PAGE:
Trio of Cities Take Trump to Court Over ‘Anarchist Jurisdictions’ Designation

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by Tim Gruver

 

Seattle, Portland, and New York City are suing President Donald Trump and his administration over legal actions that have put future federal funds on the line.

The joint lawsuit is in response to a memo issued by the Trump administration last month requesting U.S. Attorney General William Barr review a list of cities that could be considered hotbeds for civil unrest.

Seattle, Portland, and New York City were all finalists for what the U.S. Department of Justice (DOJ) dubbed a list of “anarchist jurisdictions” which Trump has suggested should be cut off from federal funding.

The Trump administration specifically cited the creation of the former Capitol Hill Organized Protest Zone this summer as reason for Seattle’s place on the list of cities.

The zone saw several deadly shootings, one of which resulted in an ongoing $3 billion wrongful death suit from the father of a Seattle teen killed there.

The lawsuit claims that the DOJ’s “oxymoronic” designation is based on arbitrary factors with zero precedent in American jurisprudence.

The plaintiffs allege that the Trump administration’s actions violate the constitutional doctrine of separation of powers by revoking the “power of the purse” from Congress to fund local governments.

“Our Constitution is also built on the principle of federalism, enshrined in the Tenth Amendment, reserving to the states and their localities the power to police their own streets, make their own public safety policy choices, and make determinations about the allocation of their public resources,” the plaintiffs wrote in the lawsuit.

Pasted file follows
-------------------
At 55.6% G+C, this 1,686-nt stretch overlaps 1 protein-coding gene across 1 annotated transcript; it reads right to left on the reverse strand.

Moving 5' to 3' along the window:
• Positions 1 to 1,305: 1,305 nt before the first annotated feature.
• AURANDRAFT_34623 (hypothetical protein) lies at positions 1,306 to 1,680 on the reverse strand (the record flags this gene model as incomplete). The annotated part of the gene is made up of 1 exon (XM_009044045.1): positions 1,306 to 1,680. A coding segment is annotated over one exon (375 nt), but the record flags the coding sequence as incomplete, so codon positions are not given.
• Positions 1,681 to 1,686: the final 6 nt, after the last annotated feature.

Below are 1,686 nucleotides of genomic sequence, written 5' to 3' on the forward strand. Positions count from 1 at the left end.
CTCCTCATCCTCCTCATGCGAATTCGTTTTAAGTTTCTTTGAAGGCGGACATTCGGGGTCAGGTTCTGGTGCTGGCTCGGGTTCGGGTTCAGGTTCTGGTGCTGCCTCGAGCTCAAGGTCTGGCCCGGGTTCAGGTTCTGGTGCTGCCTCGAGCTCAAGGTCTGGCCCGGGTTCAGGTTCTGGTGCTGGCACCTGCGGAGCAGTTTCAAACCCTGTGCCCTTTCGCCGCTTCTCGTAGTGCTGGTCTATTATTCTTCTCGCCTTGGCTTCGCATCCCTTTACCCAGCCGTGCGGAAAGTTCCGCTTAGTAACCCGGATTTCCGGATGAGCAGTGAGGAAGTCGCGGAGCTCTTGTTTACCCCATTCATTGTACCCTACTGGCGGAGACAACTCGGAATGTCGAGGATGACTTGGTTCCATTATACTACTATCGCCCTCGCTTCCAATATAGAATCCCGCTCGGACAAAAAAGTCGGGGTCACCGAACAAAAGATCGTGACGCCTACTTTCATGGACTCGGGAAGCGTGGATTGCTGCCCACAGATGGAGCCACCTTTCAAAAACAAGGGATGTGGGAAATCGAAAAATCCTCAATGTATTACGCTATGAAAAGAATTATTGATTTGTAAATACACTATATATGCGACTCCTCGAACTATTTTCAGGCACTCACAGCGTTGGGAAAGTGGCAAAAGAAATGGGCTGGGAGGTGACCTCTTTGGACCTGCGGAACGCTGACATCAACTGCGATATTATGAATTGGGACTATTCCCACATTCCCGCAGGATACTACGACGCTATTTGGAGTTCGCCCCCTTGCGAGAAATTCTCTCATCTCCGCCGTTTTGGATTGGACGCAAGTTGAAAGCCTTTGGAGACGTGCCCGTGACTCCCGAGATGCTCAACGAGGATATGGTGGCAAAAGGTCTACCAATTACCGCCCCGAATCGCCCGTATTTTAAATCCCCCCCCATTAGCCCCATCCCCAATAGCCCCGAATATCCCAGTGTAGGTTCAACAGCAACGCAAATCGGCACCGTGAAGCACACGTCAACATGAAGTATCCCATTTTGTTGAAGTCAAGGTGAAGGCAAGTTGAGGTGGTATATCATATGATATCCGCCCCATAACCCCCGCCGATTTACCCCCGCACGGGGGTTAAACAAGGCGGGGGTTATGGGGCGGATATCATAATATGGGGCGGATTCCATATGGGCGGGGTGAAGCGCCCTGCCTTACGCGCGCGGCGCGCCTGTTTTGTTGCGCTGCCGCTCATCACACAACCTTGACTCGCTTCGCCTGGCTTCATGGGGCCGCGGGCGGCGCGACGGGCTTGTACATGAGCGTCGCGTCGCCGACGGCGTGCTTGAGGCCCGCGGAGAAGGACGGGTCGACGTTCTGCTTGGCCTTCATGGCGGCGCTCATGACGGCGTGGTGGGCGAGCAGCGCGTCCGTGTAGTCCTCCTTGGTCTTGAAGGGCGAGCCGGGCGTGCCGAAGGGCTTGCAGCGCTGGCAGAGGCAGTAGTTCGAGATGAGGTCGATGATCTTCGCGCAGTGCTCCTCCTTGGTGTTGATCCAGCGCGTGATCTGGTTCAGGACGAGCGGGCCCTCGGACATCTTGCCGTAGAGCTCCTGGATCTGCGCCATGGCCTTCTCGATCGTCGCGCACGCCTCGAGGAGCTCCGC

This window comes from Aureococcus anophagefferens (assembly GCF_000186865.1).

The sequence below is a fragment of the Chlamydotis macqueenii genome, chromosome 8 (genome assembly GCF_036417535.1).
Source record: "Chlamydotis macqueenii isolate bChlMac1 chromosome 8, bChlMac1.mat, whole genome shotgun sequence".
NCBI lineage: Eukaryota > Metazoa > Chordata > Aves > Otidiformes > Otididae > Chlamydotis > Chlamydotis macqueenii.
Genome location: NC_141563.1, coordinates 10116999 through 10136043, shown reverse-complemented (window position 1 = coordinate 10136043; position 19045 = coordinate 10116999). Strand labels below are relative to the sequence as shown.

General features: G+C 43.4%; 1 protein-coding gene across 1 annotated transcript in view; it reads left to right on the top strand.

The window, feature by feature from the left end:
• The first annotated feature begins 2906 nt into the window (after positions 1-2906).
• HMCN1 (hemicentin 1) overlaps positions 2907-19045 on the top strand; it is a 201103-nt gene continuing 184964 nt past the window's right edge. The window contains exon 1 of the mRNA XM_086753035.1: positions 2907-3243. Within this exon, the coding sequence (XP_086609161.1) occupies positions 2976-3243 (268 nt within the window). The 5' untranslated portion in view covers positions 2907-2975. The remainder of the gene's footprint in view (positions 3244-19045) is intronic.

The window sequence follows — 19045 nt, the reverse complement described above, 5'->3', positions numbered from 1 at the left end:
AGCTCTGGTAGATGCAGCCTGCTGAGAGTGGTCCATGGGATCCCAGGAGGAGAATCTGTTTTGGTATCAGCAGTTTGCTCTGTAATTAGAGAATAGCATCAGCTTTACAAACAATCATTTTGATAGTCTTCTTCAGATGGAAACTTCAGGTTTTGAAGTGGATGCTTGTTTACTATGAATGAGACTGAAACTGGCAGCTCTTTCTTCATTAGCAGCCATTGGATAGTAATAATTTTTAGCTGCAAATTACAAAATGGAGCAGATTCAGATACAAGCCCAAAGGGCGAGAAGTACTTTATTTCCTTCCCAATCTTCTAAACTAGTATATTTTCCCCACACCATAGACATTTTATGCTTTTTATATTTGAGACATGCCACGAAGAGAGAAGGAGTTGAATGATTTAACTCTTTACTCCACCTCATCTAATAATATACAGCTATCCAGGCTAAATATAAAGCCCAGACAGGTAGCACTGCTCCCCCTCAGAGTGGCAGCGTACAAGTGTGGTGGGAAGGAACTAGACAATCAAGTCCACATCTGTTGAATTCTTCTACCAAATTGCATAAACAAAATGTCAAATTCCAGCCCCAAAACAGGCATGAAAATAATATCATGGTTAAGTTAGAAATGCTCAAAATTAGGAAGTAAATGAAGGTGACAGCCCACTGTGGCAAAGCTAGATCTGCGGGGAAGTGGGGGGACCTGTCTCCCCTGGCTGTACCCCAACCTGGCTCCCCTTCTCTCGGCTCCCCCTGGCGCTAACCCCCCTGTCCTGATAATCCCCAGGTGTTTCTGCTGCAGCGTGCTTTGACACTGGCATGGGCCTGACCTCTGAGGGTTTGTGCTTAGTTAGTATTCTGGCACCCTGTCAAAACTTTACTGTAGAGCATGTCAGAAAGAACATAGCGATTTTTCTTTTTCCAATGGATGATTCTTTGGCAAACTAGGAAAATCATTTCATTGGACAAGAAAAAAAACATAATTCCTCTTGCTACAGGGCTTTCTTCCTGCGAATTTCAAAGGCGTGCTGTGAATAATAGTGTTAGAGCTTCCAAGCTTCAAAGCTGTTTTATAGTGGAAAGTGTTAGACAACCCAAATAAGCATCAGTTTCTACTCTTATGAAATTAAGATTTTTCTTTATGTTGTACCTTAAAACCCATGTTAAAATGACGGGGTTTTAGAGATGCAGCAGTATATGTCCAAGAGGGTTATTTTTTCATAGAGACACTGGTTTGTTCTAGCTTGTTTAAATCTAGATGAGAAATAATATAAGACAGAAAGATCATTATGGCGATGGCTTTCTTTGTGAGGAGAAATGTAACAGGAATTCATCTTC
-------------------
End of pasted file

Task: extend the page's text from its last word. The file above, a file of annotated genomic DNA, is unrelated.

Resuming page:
Local municipalities, the lawsuit continues, were given no “reasonable and clear notice” of what was required of them by the Trump administration prior to the DOJ’s investigation nor was there adequate due process.

Trump and Barr are named as defendants in the lawsuit along with Homeland Security Acting Secretary Chad Wolf and Federal Transit Administration Acting Administrator K. Jane Williams.

The cities further defended their policing efforts in the lawsuit, citing their initial round of curfews over the summer and heavy-handed crowd control tactics that have drawn criticism by activists and civil rights groups.

About 14% of Seattle’s 2020 transportation budget is federally funded as well as nearly 25% of its Human Services Department, according to city reports.

Seattle was awarded $177 million through a federal grant to manage its COVID-19 response. About $19 million of that money goes to food assistance.

An August report from the King County Public Health Department found that at least 12% of King County adults insufficient access to food in a state with one of the highest sales taxes in the country.

“On top of the bungled federal response to the COVID-19 pandemic, the administration is now attempting to strip Seattle of funding, which could be used to help our residents during the pandemic in many important ways,” Seattle City Attorney Pete Holmes said in a written statement. “This lawsuit was necessary to protect our City’s interests, and we expect the president’s actions to be declared unlawful, as have his similar past attempts to remove federal funding.”

Portland and Oakland, California recently sued the DOJ and DHS last week for deploying federal agents to police protests this year.

The joint lawsuit comes as cities such as Portland and Seattle are debating next year’s budget amid a deepening national recession and mounting calls to defund police forces.

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Tim Gruver is a politics and public policy reporter. He is a University of Washington alum and the recipient of the 2017 Pioneer News Award for Reporting. His work has appeared in Politico, the Kitsap Daily News, and the Northwest Asian Weekly. Gruver is a staff reporter for The Center Square. 

 

 

 

 

 

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